Everyone struggles with a lack of confidence at times. It is estimated that 85% of the world’s population experiences low self-esteem and consequently, low self-confidence at some point in their life.
We all know the feeling of inadequacy and incompetence. It can happen when you face a new job, new relationship, or an unknown situation. There is some comfort in knowing that you are not alone, but you don’t want to get stuck in low self-confidence because it can impact every aspect of your life. It can be at the root of disappointing friendships and love relationships, lower long-term earning potential and missed opportunities for high quality jobs and promotions. There is also strong correlation between low self-confidence and substance abuse, eating disorders, anxiety, depression, and other destructive conditions and behaviors.
How Low Self-Confidence Affects Relationships
People with low self-confidence are more likely to have trouble starting and maintaining quality love relationships compared to those with high self-confidence. This can apply in every relational context –romance, friendship or family. Very often their relationships involve lower levels of love and trust and higher levels of conflict and ambivalence. Their relationships are often less stable or more likely to experience a break-up.
Low self-confidence can stop a relationship before it starts. I have worked with many men and women who have suffered the pain of loneliness and isolation because of their fear of rejection and negative judgment. They simply cannot believe that someone genuinely likes and cares about them.
Studies on the topic of relationship self-confidence reveal that people generally believe that others perceive them the way they perceive themselves. So, if they see themselves as funny, attractive, engaging, kind, and intelligent they are more likely to conclude that others see them the same way. You can see how this boosts confidence!
On the other hand, people with low relationship self-confidence are more likely to doubt their overall attractiveness and therefore assume that people who don’t know them yet may not see them in a positive light and those who do like them are more likely to stop liking or accepting them at some point.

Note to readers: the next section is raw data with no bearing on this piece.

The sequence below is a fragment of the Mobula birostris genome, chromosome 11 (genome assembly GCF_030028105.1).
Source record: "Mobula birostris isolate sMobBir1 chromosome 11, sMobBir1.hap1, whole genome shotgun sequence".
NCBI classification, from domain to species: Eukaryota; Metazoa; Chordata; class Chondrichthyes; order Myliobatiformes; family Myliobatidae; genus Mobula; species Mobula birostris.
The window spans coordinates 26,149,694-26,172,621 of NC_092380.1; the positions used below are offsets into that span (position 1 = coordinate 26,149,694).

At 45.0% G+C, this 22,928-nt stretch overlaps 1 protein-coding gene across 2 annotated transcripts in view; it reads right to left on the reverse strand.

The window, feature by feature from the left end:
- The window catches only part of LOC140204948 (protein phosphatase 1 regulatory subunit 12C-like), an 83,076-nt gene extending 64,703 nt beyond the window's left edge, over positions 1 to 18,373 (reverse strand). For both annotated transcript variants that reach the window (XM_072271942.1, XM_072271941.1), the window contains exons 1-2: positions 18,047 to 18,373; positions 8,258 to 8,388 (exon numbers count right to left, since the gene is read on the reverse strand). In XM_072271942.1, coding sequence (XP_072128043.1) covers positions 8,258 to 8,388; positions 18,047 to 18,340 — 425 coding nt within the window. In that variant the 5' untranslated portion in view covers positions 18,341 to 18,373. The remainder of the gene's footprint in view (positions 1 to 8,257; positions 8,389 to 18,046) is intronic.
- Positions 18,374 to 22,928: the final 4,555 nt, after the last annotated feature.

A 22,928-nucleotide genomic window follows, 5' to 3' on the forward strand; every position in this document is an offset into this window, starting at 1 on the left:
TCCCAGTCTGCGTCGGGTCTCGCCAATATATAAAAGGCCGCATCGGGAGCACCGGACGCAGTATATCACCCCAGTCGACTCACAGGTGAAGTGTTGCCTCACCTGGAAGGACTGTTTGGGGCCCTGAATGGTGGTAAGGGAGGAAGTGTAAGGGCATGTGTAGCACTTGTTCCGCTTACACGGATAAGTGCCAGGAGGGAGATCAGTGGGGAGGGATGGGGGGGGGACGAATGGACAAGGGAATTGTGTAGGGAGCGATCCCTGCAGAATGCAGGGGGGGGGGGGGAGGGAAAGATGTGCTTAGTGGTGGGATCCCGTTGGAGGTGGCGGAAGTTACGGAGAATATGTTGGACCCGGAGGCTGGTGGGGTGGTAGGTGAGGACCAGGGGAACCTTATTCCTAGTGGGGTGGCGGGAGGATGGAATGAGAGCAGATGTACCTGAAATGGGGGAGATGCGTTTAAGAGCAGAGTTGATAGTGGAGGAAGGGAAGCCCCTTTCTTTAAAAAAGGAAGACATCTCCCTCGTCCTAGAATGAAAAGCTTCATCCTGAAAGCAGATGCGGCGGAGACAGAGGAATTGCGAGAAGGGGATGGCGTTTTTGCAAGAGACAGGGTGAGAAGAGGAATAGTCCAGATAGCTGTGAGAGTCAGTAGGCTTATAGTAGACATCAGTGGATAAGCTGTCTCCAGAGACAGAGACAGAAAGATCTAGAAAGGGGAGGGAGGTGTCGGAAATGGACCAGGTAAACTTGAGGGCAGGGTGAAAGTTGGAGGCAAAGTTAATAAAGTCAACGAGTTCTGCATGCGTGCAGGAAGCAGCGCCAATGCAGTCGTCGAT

Because people with low relationship self-confidence are not sure they will be unconditionally loved and accepted by their partner they are less likely to be vulnerable and may hold back on committing to relationships. They may also engage in behaviors that can sabotage their relationship such as frequently testing their partners love and requiring constant proof and assurance.
How Low Self-Confidence Affects Earning Power
Research published in the Journal of Economic Psychology (2008) has shown that higher self-esteem often results in higher salary. They discovered that teenagers who reported lower self-esteem had lower earnings as adults. The less confident a person is, the less likely it is that they will assert themselves by learning new skills, taking on challenging tasks, asking for raises, expecting to be paid a higher wage, and even applying for jobs that pay more.
High self-confidence is also associated with perceived ability in your professional life. This is important because there is a positive relationship between perceived ability and effort. Someone with low self-confidence often questions or doubts their abilities and are therefore likely to put forth less effort on the job. Of course, less effort at work usually translates into less job security, fewer opportunities for advancement and less likelihood of receiving special bonuses and raises. The cause becomes the effect.
What Should You Do About Low Self-Confidence?
Talk with a friend or family member about the insecurity you feel, and you will likely find that they have experienced a lack of confidence in some area of their life. It will help to know you are not alone. Also, write down one to three things that you wish you could do better and identify the reasons you believe you fall short when you try. This will help you see, in writing, some of the thoughts that trigger your lack of confidence so you can sort out which are true and which are false.
As you consider the thoughts you identified, give yourself permission to experience some anger at the lies and some grief for the opportunities you may have passed up because you were too afraid to try. Let that anger fuel your resolve to overcome your fear of not being good enough! Every one of us is a work in progress, but with hope and hard work, you can grow in your confidence!
How about you? What helped you overcome a lack of confidence? What made you realize you could accomplish what you wanted to do? Let our readers know how you did it!
Live, Work & Relate Well!
Dr. Linaman is a psychologist and executive coach providing counseling and professional development services to individuals, couples, work teams and organizations.